August 23, 2012
By JEANNIE NUSS
Chavis Carter’s family hasn’t accepted the official explanation for his death: that he was on meth when he fatally shot himself while his hands were cuffed behind him in the backseat of a patrol car in Arkansas.
The family portrays the 21-year-old as a bright, young man who aspired to be a veterinarian, who liked shopping for sneakers and playing basketball. As questions swirl about how and why Carter died, his family also has been demanding more answers from authorities.
“If he did it, I want to know how it happened,” his grandmother, Anne Winters Carter, said in an interview. “And if he didn’t do it, then we want justice.”
Jonesboro, Ark., police have faced criticism because they say officers searched Carter twice but didn’t find a gun before they noticed him slumped over and bleeding in the back of a patrol car July 28. Questions about race have cropped up too, because Carter was black and police said the two officers who stopped the truck he was in are white, as were the other people in the vehicle.
The local branch of the NAACP has called for a thorough investigation, and the FBI has said it’s monitoring the case. Carter’s grandmother and his mom, Teresa Carter, are also working with a high-profile legal firm that represented O.J. Simpson.
Some of the family’s supporters marched through Jonesboro earlier this week on August 20. One woman had a sign that read, “Stop the lies!! No suicide.” That march came a day after a candlelight vigil was held for Carter in Memphis and police released an autopsy report from the Arkansas state crime lab that deemed his death a suicide.
Carter had a past — court records show he had an arrest warrant stemming from a drug charge in Mississippi — but his family says there was more to his story. They described him as a good kid who liked bugs and animals.
“He used to always say, ‘The world gonna know my name,’ ” said Bianca Tipton, one of Carter’s friends. “Now the world do know his name.”
After graduating from high school in 2010, Carter got some general courses out of the way and was planning on taking classes at a college in Arkansas this fall.
He used to go shopping for sneakers with his grandma. Jordans were his favorite, especially a blue and white pair.
“Everything had to match,” Winters Carter said.
The ruling that his death was a suicide was confounding to her and others who knew Carter. It’s not just that he was searched and handcuffed. They note that Carter was left-handed but was shot in his right temple.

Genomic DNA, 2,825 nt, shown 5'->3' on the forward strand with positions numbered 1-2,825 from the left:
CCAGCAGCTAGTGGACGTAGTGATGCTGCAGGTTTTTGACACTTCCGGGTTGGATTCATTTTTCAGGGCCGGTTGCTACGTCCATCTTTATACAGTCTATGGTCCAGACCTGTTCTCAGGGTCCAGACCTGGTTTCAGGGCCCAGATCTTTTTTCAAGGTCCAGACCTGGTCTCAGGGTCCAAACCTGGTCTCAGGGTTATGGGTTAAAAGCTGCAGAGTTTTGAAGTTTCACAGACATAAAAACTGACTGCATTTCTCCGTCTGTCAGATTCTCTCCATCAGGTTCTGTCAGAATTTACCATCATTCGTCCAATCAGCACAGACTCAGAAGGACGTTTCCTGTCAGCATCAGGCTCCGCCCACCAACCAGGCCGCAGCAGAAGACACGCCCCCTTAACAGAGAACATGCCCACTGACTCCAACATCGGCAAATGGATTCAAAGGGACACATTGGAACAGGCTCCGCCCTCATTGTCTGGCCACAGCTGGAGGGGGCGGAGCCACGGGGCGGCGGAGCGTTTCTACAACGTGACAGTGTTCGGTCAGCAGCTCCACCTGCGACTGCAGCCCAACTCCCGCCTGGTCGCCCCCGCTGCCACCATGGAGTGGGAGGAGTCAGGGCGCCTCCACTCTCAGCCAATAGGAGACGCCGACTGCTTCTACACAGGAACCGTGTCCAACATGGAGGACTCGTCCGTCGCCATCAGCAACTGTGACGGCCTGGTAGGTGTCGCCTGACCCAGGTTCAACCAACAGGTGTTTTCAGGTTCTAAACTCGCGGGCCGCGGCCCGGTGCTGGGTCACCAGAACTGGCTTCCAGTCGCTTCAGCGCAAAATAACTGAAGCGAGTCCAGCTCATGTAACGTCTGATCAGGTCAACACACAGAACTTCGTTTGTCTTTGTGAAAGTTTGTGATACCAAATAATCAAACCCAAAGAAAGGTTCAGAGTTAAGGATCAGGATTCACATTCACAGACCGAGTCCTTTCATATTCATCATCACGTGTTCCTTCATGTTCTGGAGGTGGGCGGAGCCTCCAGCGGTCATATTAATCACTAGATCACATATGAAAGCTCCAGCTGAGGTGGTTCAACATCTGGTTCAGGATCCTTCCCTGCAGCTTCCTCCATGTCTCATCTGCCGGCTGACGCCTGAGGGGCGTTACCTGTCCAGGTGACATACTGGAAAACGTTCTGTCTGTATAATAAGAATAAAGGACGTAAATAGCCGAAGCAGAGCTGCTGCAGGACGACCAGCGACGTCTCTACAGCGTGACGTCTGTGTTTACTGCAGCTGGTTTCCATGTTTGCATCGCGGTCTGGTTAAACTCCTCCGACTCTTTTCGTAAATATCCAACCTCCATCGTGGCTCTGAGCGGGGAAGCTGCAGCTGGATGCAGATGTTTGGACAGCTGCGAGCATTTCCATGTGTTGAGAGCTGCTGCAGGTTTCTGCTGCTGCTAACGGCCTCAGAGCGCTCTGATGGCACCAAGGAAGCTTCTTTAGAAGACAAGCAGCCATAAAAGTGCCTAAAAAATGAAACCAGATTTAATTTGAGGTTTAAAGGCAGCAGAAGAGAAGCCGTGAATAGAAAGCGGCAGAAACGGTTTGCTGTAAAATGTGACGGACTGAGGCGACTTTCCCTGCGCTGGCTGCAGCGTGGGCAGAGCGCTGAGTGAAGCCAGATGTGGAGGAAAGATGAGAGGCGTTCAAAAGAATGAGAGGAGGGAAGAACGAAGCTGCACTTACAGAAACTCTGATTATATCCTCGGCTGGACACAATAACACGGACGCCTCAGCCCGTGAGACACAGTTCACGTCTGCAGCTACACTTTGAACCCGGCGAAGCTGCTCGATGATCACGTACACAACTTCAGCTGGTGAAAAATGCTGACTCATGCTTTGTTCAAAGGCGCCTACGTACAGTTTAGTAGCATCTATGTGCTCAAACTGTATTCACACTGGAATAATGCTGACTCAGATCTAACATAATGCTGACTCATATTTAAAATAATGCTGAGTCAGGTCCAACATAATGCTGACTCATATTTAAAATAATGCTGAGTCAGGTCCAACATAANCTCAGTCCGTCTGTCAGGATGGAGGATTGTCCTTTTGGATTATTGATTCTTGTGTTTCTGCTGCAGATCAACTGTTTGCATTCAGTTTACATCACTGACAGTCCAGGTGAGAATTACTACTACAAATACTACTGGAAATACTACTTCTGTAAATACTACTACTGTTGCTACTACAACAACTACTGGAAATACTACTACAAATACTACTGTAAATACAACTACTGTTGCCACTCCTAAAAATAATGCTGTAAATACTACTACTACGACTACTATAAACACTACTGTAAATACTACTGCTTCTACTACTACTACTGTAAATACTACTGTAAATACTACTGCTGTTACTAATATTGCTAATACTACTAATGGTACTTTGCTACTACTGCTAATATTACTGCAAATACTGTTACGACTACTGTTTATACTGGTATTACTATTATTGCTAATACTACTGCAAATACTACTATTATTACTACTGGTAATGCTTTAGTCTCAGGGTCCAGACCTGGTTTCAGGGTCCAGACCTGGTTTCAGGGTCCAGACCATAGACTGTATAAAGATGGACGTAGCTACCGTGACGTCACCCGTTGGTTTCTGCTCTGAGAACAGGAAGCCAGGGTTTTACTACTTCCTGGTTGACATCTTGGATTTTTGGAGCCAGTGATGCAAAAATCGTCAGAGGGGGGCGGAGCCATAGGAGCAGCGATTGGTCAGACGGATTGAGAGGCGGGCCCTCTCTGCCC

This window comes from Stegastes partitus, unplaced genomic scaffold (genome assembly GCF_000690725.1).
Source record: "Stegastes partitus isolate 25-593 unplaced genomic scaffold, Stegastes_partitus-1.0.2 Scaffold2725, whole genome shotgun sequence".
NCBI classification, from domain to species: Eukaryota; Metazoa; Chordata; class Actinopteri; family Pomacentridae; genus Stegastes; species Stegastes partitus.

“If he’s double-locked and ... he’s shot in his right temple, but he is left-handed, that’s the part I don’t understand,” Winters Carter said.
Police have released video showing how a man could put a gun to his temple while his hands were cuffed behind his back. They shared footage recorded by dashboard cameras the night of the shooting and sent out a copy of the autopsy report.
“There’s no other explanation to this ... other than that he put the gun to his head and pulled the trigger and that’s what we call a suicide,” said Stephen Erickson, a medical examiner who conducted the autopsy.
Toxicology tests showed Carter’s blood tested positive for at least trace amounts of the anti-anxiety medication diazepam and the painkiller oxycodone in addition to a larger amount of methamphetamine. His urine test also returned a positive result for marijuana.
Erickson said Carter was under the intoxicating effects of meth at the time of his death. It wasn’t clear if he was under the influence of marijuana or if the positive test came from a past use.
“The methamphetamine is going to play a large role in his mental status,” Erickson said, adding that he couldn’t tell how it affected his behavior because people react differently.
Winters Carter said she was surprised by the toxicology results. She didn’t know whether he was on any medication recently and she didn’t know of any drug problems with her grandson.
“When he got to Jonesboro, I can’t really say,” she said. “But with me, no. And if he did, I didn’t see it.”
At the candlelight vigil for Carter outside the National Civil Rights Museum, family members and supporters focused on his accomplishments and passions, not the drugs found in his system.
Kia Granberry held up a stone before she prayed with the small crowd.
“People brought to Jesus a woman who may have had a troubled past and when they asked Jesus what to do to the woman, he said, ‘Cast the first stone,’ ” she said. “So I want to remind you when people judge you or people say what they want to say about your son and your brother and your cousin, you remind them to cast the first stone.”